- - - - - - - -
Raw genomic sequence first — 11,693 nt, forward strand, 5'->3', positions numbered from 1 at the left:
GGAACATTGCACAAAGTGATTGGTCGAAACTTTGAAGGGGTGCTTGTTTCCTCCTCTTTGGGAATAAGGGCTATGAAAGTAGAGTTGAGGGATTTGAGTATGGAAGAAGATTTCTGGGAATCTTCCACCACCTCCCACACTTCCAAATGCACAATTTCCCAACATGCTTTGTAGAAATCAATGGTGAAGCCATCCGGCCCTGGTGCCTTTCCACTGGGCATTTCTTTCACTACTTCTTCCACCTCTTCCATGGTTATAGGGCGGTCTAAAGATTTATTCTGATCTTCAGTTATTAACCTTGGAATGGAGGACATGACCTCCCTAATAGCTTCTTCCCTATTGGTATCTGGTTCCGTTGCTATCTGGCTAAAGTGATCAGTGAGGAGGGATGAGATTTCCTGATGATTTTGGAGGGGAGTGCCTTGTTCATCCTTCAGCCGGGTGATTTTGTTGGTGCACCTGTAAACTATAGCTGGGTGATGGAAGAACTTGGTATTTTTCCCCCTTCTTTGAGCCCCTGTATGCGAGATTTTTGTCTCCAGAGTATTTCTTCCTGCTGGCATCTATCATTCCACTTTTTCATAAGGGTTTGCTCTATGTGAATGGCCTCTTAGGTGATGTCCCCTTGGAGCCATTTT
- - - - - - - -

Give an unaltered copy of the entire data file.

Raw genomic sequence first — 11,693 nt, forward strand, 5'->3', positions numbered from 1 at the left:
GGAACATTGCACAAAGTGATTGGTCGAAACTTTGAAGGGGTGCTTGTTTCCTCCTCTTTGGGAATAAGGGCTATGAAAGTAGAGTTGAGGGATTTGAGTATGGAAGAAGATTTCTGGGAATCTTCCACCACCTCCCACACTTCCAAATGCACAATTTCCCAACATGCTTTGTAGAAATCAATGGTGAAGCCATCCGGCCCTGGTGCCTTTCCACTGGGCATTTCTTTCACTACTTCTTCCACCTCTTCCATGGTTATAGGGCGGTCTAAAGATTTATTCTGATCTTCAGTTATTAACCTTGGAATGGAGGACATGACCTCCCTAATAGCTTCTTCCCTATTGGTATCTGGTTCCGTTGCTATCTGGCTAAAGTGATCAGTGAGGAGGGATGAGATTTCCTGATGATTTTGGAGGGGAGTGCCTTGTTCATCCTTCAGCCGGGTGATTTTGTTGGTGCACCTGTAAACTATAGCTGGGTGATGGAAGAACTTGGTATTTTTCCCCCTTCTTTGAGCCCCTGTATGCGAGATTTTTGTCTCCAGAGTATTTCTTCCTGCTGGCATCTATCATTCCACTTTTTCATAAGGGTTTGCTCTATGTGAATGGCCTCTTAGGTGATGTCCCCTTGGAGCCATTTT